Tuesday 21 November 2017

State 'sale' raises €5bn on markets in under five hours

Donal O'Donovan

Donal O'Donovan

THE Government has raised €5bn in new "10-year" government debt in the first deal of its kind since the EU/IMF bailout.

Borrowing on the markets on such a scale means we have moved dramatically closer to exiting the EU/IMF bailout at the end of this year.

Four-hundred investors offered to lend €12bn to the country in just four-and-a-half hours, after the National Treasury Management Agency (NTMA) opened up a "sale" of the new debt.

"This has been quite extraordinary, and I don't use that word often," Finance Minister Michael Noonan said after the deal closed.

In the end, the Government opted to take €5bn of the cash offered, not the €3bn it was planning to raise.

The interest rate on the new debt is 4.15pc, less than Spain or Italy pays for its borrowings, and they have never been in bailouts.

It will not mean a let-up in the tough round of cuts and taxes hitting families, however, because what the Government takes in through taxation still falls considerably short of what it spends.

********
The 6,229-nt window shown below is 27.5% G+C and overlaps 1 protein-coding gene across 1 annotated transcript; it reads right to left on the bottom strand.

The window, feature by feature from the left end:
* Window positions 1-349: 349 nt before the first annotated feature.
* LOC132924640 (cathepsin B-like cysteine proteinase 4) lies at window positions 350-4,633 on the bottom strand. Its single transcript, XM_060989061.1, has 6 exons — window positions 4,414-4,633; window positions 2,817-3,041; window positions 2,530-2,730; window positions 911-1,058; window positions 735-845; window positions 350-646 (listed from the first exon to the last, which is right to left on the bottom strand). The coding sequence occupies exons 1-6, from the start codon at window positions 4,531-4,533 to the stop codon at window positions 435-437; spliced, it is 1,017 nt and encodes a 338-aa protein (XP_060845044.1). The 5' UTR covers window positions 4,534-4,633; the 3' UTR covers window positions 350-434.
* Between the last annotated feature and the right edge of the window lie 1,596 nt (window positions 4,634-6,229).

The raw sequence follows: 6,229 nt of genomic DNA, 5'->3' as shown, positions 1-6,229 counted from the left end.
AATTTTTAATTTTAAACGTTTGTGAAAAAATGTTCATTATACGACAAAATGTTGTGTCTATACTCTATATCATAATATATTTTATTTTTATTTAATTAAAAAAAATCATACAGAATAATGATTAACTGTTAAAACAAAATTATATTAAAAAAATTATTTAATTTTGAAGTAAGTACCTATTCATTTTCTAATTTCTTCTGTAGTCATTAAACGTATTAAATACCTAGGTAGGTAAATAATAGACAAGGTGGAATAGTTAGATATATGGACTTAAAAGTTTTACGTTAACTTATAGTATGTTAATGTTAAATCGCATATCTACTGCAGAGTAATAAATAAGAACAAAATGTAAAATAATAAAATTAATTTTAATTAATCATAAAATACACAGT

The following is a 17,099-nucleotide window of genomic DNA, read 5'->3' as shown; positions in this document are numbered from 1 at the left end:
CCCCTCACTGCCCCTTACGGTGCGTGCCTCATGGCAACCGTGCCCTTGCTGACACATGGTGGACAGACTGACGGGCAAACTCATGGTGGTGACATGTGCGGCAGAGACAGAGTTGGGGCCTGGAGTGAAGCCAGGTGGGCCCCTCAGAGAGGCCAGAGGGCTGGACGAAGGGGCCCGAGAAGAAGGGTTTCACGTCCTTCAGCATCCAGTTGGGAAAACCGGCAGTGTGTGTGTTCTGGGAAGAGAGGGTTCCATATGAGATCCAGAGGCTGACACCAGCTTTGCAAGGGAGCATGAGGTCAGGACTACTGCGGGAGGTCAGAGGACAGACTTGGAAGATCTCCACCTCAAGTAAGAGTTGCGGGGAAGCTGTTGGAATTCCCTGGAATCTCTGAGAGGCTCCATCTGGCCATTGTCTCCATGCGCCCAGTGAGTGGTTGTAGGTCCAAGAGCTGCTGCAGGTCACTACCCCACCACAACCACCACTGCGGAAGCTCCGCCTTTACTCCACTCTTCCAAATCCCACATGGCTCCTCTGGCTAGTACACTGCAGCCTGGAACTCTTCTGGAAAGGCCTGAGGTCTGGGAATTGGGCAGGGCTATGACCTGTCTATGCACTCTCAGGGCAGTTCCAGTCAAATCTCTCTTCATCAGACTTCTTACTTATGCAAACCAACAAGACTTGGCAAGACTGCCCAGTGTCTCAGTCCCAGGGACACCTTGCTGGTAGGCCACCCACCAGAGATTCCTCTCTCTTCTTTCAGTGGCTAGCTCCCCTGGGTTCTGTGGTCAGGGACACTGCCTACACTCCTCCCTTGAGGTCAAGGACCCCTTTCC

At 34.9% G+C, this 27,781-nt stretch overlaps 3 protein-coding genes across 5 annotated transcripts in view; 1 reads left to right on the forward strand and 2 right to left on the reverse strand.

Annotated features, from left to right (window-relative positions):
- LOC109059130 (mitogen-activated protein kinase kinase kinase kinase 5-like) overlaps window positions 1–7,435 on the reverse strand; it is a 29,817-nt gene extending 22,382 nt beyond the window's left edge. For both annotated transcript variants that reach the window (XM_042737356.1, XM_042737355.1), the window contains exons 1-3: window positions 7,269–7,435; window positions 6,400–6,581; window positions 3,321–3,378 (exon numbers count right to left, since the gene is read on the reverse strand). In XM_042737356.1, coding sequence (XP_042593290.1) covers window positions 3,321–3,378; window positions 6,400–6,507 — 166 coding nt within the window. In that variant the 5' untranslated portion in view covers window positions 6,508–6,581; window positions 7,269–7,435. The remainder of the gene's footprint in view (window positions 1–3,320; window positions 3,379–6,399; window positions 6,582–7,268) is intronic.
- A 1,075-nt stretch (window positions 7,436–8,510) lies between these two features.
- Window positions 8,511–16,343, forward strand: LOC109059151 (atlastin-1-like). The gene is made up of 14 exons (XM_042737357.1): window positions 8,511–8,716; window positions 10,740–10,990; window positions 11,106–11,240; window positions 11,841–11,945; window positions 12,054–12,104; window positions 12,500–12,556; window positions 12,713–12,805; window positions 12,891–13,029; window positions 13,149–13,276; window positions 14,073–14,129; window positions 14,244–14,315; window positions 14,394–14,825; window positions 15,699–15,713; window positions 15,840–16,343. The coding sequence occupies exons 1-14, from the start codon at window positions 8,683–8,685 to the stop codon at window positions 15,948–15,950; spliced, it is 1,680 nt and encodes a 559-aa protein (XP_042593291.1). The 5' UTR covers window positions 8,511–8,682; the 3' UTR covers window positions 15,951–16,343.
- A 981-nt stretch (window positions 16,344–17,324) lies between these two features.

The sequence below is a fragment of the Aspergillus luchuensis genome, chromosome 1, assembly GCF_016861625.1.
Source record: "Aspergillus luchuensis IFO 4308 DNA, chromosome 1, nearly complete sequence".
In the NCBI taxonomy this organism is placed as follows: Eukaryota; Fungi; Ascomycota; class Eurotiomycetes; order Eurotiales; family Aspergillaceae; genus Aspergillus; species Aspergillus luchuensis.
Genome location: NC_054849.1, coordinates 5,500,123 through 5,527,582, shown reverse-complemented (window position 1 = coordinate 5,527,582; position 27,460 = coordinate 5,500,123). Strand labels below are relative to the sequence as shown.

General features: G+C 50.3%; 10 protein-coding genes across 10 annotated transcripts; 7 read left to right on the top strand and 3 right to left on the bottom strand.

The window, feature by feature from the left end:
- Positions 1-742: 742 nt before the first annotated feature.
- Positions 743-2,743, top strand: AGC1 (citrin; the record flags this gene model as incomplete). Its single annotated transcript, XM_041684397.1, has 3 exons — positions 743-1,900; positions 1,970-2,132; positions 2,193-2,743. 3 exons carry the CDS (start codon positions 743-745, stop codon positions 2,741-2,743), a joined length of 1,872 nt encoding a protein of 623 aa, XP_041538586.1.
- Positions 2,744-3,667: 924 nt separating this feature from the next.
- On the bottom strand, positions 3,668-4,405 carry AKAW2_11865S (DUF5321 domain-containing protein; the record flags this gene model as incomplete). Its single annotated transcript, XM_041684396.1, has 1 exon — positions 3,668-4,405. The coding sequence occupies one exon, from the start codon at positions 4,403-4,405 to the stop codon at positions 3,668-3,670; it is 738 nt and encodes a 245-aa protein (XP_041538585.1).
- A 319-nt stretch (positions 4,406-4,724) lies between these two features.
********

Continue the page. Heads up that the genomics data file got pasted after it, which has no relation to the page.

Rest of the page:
The deal is significant in terms of escaping from the bailout.

Successful

"I think we are back in the markets," said John Corrigan, head of the NTMA.

The agency has now secured 75pc of the €10bn it said would be borrowed this year, a figure that might now possibly increase.

It is enough to cover the country's needs until almost the end of 2014.

The deal proved ratings agency Moody's was wrong to have a negative view on Ireland, he said.

"Either the market is wrong or Moody's is wrong," Mr Corrigan said.

But a change of heart by Moody's could be on the cards, the Irish Independent has learnt.

"We have certainly taken note of the successful 10-year issue, which we see as a credit-positive step in Ireland's ongoing efforts to regain market access as the economic adjustment programme nears its close," analyst Kirtsen Lindow of Moody's told this newspaper.

Investors in the new deal were mainly from the UK (25pc), Germany (12pc), the Nordic region (12pc), France (11pc) and the US (7pc).

If Moody's changes its views on Ireland it would be seen as a green light for even more investors to lend.

See business section, page 1

Irish Independent

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